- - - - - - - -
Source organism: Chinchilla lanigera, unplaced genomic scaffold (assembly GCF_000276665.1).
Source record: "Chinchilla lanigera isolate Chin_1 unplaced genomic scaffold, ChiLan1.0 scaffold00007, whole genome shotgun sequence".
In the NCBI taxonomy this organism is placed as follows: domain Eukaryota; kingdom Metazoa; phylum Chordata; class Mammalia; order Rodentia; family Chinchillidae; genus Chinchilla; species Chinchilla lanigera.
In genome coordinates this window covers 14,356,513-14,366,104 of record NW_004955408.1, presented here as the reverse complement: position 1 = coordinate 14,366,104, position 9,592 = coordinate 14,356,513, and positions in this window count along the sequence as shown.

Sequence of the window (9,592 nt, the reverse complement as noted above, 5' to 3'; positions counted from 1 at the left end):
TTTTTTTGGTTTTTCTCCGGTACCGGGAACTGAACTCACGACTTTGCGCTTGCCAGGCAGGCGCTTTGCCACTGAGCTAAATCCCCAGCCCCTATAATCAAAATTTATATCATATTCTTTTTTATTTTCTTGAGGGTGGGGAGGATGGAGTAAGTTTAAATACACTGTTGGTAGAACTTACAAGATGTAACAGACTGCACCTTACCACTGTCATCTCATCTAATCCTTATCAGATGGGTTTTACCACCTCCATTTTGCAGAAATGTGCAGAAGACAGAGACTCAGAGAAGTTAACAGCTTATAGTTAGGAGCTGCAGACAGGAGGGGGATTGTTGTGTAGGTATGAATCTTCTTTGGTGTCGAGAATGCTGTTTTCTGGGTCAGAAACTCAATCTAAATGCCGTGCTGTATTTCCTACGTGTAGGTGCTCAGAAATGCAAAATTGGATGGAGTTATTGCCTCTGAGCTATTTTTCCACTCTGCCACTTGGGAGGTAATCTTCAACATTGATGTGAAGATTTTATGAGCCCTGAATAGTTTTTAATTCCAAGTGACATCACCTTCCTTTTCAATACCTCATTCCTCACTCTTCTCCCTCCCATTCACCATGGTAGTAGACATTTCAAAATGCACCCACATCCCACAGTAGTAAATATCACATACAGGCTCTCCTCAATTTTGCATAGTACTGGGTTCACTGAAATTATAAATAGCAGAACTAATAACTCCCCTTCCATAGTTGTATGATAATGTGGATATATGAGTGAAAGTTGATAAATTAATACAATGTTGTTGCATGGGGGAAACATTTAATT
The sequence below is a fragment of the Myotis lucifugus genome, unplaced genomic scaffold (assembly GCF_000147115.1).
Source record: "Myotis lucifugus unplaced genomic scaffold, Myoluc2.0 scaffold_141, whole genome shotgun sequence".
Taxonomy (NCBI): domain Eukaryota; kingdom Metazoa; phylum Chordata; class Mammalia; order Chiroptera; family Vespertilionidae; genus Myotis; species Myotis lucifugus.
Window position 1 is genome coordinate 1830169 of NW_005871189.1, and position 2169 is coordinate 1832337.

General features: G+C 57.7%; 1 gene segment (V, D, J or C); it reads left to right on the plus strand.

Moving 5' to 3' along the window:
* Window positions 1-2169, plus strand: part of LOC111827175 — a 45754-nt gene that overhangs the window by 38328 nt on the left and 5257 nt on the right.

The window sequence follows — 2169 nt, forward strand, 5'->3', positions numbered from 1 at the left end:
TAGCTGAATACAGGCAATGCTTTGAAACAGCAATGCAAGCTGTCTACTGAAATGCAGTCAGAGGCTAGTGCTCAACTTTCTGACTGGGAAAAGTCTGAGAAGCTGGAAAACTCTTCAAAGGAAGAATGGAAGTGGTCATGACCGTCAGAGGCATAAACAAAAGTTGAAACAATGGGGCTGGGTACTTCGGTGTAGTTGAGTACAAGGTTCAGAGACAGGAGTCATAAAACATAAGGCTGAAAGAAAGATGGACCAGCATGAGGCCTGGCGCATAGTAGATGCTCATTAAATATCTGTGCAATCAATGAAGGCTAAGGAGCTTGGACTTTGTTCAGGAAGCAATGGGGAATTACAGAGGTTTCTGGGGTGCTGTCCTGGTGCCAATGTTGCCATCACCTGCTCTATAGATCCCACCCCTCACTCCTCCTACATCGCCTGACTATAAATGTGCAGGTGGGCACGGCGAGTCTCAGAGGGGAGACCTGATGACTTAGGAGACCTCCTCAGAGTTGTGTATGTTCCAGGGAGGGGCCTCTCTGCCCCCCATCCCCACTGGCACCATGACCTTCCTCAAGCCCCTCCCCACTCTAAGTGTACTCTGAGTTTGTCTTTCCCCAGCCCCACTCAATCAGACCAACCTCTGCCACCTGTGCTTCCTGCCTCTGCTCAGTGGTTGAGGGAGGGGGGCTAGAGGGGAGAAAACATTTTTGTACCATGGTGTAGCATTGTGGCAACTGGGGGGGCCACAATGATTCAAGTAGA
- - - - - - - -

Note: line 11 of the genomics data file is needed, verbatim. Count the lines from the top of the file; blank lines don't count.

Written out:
General features: G+C 57.7%; 1 gene segment (V, D, J or C); it reads left to right on the plus strand.